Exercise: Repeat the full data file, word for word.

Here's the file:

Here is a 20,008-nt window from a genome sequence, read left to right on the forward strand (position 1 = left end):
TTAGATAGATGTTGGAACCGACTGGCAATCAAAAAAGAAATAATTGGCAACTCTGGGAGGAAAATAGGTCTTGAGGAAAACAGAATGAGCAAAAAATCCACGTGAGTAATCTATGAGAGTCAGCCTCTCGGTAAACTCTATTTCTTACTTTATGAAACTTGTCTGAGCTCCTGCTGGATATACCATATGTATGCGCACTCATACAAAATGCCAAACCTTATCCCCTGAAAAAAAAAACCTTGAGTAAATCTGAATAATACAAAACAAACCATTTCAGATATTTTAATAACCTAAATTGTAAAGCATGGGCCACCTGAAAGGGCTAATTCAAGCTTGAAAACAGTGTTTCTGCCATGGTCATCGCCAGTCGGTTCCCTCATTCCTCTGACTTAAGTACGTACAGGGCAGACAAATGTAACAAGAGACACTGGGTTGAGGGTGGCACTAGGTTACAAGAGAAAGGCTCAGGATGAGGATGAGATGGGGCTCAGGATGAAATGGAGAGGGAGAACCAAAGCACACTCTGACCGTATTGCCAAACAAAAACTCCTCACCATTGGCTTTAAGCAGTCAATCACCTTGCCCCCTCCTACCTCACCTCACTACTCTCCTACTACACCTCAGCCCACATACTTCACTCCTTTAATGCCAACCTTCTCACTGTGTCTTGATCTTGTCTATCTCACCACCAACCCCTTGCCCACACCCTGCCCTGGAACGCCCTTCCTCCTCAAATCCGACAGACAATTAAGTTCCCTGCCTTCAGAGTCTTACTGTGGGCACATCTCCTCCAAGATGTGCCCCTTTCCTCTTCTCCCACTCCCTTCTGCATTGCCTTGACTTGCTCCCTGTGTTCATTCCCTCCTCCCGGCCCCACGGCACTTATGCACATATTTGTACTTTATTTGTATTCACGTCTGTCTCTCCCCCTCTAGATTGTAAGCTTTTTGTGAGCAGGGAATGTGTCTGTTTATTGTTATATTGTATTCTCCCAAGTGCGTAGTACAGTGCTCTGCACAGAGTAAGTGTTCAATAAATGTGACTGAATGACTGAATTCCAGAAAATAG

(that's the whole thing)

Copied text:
Here is a 20,008-nt window from a genome sequence, read left to right on the forward strand (position 1 = left end):
TTAGATAGATGTTGGAACCGACTGGCAATCAAAAAAGAAATAATTGGCAACTCTGGGAGGAAAATAGGTCTTGAGGAAAACAGAATGAGCAAAAAATCCACGTGAGTAATCTATGAGAGTCAGCCTCTCGGTAAACTCTATTTCTTACTTTATGAAACTTGTCTGAGCTCCTGCTGGATATACCATATGTATGCGCACTCATACAAAATGCCAAACCTTATCCCCTGAAAAAAAAAACCTTGAGTAAATCTGAATAATACAAAACAAACCATTTCAGATATTTTAATAACCTAAATTGTAAAGCATGGGCCACCTGAAAGGGCTAATTCAAGCTTGAAAACAGTGTTTCTGCCATGGTCATCGCCAGTCGGTTCCCTCATTCCTCTGACTTAAGTACGTACAGGGCAGACAAATGTAACAAGAGACACTGGGTTGAGGGTGGCACTAGGTTACAAGAGAAAGGCTCAGGATGAGGATGAGATGGGGCTCAGGATGAAATGGAGAGGGAGAACCAAAGCACACTCTGACCGTATTGCCAAACAAAAACTCCTCACCATTGGCTTTAAGCAGTCAATCACCTTGCCCCCTCCTACCTCACCTCACTACTCTCCTACTACACCTCAGCCCACATACTTCACTCCTTTAATGCCAACCTTCTCACTGTGTCTTGATCTTGTCTATCTCACCACCAACCCCTTGCCCACACCCTGCCCTGGAACGCCCTTCCTCCTCAAATCCGACAGACAATTAAGTTCCCTGCCTTCAGAGTCTTACTGTGGGCACATCTCCTCCAAGATGTGCCCCTTTCCTCTTCTCCCACTCCCTTCTGCATTGCCTTGACTTGCTCCCTGTGTTCATTCCCTCCTCCCGGCCCCACGGCACTTATGCACATATTTGTACTTTATTTGTATTCACGTCTGTCTCTCCCCCTCTAGATTGTAAGCTTTTTGTGAGCAGGGAATGTGTCTGTTTATTGTTATATTGTATTCTCCCAAGTGCGTAGTACAGTGCTCTGCACAGAGTAAGTGTTCAATAAATGTGACTGAATGACTGAATTCCAGAAAATAG